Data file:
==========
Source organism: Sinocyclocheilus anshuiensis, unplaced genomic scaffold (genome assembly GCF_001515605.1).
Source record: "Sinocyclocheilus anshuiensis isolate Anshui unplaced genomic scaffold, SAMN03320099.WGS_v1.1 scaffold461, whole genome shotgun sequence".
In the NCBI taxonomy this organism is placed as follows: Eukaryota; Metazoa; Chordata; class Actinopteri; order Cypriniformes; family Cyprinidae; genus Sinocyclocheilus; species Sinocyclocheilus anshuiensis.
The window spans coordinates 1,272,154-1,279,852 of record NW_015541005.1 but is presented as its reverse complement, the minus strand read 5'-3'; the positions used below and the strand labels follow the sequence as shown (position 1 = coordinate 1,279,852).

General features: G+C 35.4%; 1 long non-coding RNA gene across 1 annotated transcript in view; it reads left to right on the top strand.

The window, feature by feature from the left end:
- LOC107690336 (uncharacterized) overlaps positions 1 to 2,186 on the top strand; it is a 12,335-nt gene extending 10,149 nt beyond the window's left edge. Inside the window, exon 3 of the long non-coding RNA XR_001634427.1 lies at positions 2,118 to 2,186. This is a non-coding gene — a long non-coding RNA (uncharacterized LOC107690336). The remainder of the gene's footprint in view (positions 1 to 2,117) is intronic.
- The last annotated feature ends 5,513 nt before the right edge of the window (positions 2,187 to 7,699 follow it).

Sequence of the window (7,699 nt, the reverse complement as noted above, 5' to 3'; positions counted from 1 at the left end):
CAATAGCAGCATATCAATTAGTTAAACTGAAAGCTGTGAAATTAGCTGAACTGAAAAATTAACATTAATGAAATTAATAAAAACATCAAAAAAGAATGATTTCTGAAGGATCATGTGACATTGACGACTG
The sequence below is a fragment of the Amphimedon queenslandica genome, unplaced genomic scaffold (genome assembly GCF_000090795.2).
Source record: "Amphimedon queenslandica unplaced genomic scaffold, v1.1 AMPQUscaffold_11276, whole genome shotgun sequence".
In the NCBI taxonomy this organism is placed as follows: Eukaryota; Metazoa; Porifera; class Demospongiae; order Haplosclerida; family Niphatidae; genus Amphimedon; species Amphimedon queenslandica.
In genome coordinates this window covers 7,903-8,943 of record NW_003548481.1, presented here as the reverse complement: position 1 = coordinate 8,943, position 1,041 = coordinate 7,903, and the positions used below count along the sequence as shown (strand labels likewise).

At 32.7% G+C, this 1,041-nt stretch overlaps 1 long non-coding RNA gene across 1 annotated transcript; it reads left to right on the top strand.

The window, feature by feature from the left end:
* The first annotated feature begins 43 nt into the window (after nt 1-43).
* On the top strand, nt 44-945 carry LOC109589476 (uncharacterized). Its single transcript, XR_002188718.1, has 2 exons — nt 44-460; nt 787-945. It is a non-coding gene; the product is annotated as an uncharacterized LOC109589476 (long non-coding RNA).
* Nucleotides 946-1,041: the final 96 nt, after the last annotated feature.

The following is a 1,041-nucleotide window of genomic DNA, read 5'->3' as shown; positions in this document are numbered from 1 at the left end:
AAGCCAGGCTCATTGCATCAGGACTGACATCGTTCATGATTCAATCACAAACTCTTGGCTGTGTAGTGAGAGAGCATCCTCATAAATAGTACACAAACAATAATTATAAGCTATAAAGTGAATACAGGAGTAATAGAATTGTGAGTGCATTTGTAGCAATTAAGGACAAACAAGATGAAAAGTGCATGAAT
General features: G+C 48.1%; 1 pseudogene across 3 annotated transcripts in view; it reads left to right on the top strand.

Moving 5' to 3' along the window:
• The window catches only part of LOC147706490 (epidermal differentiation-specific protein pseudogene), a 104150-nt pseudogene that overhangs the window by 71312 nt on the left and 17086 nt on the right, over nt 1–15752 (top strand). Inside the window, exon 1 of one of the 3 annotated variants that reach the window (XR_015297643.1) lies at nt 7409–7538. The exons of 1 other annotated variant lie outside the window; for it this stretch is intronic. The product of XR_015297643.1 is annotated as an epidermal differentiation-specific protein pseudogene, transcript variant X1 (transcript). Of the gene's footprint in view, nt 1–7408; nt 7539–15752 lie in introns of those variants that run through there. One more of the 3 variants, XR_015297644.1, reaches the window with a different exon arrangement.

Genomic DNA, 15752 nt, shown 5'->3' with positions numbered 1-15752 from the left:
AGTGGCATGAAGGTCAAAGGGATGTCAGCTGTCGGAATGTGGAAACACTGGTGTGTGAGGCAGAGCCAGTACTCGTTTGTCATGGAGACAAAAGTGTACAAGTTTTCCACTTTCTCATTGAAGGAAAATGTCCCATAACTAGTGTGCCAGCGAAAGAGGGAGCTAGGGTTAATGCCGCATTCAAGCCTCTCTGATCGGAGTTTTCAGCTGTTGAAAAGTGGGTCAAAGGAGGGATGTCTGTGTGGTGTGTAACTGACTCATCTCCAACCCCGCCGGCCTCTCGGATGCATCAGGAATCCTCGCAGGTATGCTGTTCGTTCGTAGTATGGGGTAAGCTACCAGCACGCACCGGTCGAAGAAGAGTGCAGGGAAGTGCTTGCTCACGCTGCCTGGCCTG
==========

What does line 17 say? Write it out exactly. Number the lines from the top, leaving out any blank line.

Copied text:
* The first annotated feature begins 43 nt into the window (after nt 1-43).